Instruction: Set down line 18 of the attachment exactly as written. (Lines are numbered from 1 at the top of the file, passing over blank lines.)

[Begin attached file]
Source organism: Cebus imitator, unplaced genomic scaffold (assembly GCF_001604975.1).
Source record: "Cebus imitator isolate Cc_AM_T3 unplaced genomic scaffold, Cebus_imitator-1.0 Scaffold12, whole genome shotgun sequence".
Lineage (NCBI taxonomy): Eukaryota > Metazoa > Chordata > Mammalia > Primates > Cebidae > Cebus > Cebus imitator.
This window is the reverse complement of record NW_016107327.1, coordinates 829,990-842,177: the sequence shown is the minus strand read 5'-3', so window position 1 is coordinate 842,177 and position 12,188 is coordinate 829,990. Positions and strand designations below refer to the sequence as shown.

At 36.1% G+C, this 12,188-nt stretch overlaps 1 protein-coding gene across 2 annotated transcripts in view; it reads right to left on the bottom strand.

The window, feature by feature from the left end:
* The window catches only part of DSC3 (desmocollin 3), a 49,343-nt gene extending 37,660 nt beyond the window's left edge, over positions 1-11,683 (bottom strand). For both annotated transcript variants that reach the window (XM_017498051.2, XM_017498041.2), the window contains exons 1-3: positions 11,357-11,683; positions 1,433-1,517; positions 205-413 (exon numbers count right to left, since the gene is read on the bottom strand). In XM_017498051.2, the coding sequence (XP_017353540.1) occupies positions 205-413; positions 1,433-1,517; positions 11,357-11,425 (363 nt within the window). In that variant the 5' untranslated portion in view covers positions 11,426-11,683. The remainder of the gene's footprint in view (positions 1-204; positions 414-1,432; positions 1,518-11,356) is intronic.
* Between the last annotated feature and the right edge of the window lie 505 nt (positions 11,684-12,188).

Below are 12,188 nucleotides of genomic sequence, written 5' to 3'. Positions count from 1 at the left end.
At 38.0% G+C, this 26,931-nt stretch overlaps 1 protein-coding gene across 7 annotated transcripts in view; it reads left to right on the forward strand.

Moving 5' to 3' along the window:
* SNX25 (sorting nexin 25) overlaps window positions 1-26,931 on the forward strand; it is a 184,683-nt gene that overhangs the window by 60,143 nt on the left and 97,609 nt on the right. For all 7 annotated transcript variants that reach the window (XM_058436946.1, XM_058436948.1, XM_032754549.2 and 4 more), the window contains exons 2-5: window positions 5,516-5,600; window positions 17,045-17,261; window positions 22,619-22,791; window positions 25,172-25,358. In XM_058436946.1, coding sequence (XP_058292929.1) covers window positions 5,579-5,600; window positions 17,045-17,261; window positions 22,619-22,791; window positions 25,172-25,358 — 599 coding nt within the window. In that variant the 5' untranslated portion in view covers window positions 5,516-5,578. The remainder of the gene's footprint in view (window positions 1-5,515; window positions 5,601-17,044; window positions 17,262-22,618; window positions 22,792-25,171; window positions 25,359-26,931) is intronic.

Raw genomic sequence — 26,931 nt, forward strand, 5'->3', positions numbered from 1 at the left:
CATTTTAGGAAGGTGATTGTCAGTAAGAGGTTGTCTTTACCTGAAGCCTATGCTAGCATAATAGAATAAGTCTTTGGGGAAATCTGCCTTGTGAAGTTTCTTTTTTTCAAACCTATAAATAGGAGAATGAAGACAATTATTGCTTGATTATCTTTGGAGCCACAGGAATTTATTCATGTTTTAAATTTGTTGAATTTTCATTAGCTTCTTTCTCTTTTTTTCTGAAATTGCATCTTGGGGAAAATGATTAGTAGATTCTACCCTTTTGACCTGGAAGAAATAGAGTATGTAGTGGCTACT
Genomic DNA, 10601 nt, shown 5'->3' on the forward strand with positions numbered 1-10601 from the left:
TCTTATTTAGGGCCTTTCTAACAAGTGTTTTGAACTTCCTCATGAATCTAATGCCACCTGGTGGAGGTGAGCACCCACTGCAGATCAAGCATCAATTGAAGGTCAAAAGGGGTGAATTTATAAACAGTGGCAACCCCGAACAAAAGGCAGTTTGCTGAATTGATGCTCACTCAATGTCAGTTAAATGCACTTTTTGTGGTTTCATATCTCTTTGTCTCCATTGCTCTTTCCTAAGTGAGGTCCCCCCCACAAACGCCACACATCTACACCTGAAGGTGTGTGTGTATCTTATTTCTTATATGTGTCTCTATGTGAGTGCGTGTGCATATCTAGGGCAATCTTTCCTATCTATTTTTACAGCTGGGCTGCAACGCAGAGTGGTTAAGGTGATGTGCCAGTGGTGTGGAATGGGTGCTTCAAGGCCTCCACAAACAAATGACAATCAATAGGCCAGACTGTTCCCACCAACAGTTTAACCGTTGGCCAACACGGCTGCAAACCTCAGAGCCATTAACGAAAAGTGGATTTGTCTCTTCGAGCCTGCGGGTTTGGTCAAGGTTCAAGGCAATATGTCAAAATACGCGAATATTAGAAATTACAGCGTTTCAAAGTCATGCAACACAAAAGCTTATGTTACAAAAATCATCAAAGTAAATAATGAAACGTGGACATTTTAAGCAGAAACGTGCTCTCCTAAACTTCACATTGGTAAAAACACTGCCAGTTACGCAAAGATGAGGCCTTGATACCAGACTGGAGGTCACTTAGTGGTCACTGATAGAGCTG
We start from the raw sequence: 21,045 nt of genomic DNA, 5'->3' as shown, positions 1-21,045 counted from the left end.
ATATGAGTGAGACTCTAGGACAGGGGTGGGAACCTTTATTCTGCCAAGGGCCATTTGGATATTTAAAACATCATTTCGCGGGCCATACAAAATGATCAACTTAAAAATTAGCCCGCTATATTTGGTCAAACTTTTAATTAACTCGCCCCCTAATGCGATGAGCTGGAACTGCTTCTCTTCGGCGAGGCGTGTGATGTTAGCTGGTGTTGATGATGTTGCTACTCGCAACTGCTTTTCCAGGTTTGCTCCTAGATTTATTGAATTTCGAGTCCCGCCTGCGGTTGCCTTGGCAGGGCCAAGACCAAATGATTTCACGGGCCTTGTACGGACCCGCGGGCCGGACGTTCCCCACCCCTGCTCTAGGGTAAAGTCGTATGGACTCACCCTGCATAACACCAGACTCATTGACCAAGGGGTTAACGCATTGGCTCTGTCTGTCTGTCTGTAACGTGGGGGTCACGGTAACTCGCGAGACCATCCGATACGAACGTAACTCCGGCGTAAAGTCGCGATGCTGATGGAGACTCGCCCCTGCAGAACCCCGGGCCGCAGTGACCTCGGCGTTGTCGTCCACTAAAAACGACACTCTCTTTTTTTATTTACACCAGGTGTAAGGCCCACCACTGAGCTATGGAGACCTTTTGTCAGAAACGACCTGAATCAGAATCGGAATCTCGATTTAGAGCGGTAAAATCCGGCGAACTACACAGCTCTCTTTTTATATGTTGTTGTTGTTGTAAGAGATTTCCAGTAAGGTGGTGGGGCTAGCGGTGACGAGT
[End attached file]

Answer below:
ATATGAGTGAGACTCTAGGACAGGGGTGGGAACCTTTATTCTGCCAAGGGCCATTTGGATATTTAAAACATCATTTCGCGGGCCATACAAAATGATCAACTTAAAAATTAGCCCGCTATATTTGGTCAAACTTTTAATTAACTCGCCCCCTAATGCGATGAGCTGGAACTGCTTCTCTTCGGCGAGGCGTGTGATGTTAGCTGGTGTTGATGATGTTGCTACTCGCAACTGCTTTTCCAGGTTTGCTCCTAGATTTATTGAATTTCGAGTCCCGCCTGCGGTTGCCTTGGCAGGGCCAAGACCAAATGATTTCACGGGCCTTGTACGGACCCGCGGGCCGGACGTTCCCCACCCCTGCTCTAGGGTAAAGTCGTATGGACTCACCCTGCATAACACCAGACTCATTGACCAAGGGGTTAACGCATTGGCTCTGTCTGTCTGTCTGTAACGTGGGGGTCACGGTAACTCGCGAGACCATCCGATACGAACGTAACTCCGGCGTAAAGTCGCGATGCTGATGGAGACTCGCCCCTGCAGAACCCCGGGCCGCAGTGACCTCGGCGTTGTCGTCCACTAAAAACGACACTCTCTTTTTTTATTTACACCAGGTGTAAGGCCCACCACTGAGCTATGGAGACCTTTTGTCAGAAACGACCTGAATCAGAATCGGAATCTCGATTTAGAGCGGTAAAATCCGGCGAACTACACAGCTCTCTTTTTATATGTTGTTGTTGTTGTAAGAGATTTCCAGTAAGGTGGTGGGGCTAGCGGTGACGAGT